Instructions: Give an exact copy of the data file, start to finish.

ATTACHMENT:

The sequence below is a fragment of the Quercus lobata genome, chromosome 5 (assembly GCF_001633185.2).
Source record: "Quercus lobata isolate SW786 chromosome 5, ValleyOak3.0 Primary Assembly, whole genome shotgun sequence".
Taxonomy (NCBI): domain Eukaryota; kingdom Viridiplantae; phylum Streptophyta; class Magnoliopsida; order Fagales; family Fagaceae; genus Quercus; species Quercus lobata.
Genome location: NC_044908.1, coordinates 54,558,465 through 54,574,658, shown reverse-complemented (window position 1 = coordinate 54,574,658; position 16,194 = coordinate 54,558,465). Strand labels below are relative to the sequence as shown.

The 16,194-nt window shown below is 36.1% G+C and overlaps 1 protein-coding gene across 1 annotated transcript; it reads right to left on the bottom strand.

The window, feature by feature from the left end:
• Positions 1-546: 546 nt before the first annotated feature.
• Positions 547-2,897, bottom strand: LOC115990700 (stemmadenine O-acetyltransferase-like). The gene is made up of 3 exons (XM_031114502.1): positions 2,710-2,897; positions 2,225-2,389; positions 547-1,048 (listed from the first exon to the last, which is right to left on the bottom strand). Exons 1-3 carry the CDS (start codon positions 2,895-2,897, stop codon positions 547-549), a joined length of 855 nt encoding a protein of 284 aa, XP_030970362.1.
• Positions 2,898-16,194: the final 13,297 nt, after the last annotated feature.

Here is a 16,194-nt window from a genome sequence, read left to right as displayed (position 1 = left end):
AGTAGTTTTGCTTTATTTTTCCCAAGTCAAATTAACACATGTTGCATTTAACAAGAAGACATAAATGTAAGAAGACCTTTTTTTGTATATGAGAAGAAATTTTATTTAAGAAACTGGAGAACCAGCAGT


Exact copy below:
The sequence below is a fragment of the Quercus lobata genome, chromosome 5 (assembly GCF_001633185.2).
Source record: "Quercus lobata isolate SW786 chromosome 5, ValleyOak3.0 Primary Assembly, whole genome shotgun sequence".
Taxonomy (NCBI): domain Eukaryota; kingdom Viridiplantae; phylum Streptophyta; class Magnoliopsida; order Fagales; family Fagaceae; genus Quercus; species Quercus lobata.
Genome location: NC_044908.1, coordinates 54,558,465 through 54,574,658, shown reverse-complemented (window position 1 = coordinate 54,574,658; position 16,194 = coordinate 54,558,465). Strand labels below are relative to the sequence as shown.

The 16,194-nt window shown below is 36.1% G+C and overlaps 1 protein-coding gene across 1 annotated transcript; it reads right to left on the bottom strand.

The window, feature by feature from the left end:
• Positions 1-546: 546 nt before the first annotated feature.
• Positions 547-2,897, bottom strand: LOC115990700 (stemmadenine O-acetyltransferase-like). The gene is made up of 3 exons (XM_031114502.1): positions 2,710-2,897; positions 2,225-2,389; positions 547-1,048 (listed from the first exon to the last, which is right to left on the bottom strand). Exons 1-3 carry the CDS (start codon positions 2,895-2,897, stop codon positions 547-549), a joined length of 855 nt encoding a protein of 284 aa, XP_030970362.1.
• Positions 2,898-16,194: the final 13,297 nt, after the last annotated feature.

Here is a 16,194-nt window from a genome sequence, read left to right as displayed (position 1 = left end):
AGTAGTTTTGCTTTATTTTTCCCAAGTCAAATTAACACATGTTGCATTTAACAAGAAGACATAAATGTAAGAAGACCTTTTTTTGTATATGAGAAGAAATTTTATTTAAGAAACTGGAGAACCAGCAGT